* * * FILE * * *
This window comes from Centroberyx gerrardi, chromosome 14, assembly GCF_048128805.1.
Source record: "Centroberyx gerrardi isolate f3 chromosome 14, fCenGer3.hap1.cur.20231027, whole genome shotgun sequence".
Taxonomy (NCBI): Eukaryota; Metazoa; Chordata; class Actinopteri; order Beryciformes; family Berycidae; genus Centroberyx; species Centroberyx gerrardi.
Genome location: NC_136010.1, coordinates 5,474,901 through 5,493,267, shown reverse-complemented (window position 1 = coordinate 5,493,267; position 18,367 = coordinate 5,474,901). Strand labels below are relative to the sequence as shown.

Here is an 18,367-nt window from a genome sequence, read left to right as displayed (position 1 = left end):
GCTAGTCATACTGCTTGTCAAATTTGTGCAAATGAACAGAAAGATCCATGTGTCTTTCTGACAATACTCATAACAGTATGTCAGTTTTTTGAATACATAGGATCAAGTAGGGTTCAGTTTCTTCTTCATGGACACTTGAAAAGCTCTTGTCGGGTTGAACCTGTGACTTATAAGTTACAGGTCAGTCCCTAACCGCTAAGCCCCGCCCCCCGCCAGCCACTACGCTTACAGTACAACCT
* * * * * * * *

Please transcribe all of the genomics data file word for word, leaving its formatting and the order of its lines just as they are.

This window comes from Centroberyx gerrardi, chromosome 14, assembly GCF_048128805.1.
Source record: "Centroberyx gerrardi isolate f3 chromosome 14, fCenGer3.hap1.cur.20231027, whole genome shotgun sequence".
Taxonomy (NCBI): Eukaryota; Metazoa; Chordata; class Actinopteri; order Beryciformes; family Berycidae; genus Centroberyx; species Centroberyx gerrardi.
Genome location: NC_136010.1, coordinates 5,474,901 through 5,493,267, shown reverse-complemented (window position 1 = coordinate 5,493,267; position 18,367 = coordinate 5,474,901). Strand labels below are relative to the sequence as shown.

Here is an 18,367-nt window from a genome sequence, read left to right as displayed (position 1 = left end):
GCTAGTCATACTGCTTGTCAAATTTGTGCAAATGAACAGAAAGATCCATGTGTCTTTCTGACAATACTCATAACAGTATGTCAGTTTTTTGAATACATAGGATCAAGTAGGGTTCAGTTTCTTCTTCATGGACACTTGAAAAGCTCTTGTCGGGTTGAACCTGTGACTTATAAGTTACAGGTCAGTCCCTAACCGCTAAGCCCCGCCCCCCGCCAGCCACTACGCTTACAGTACAACCT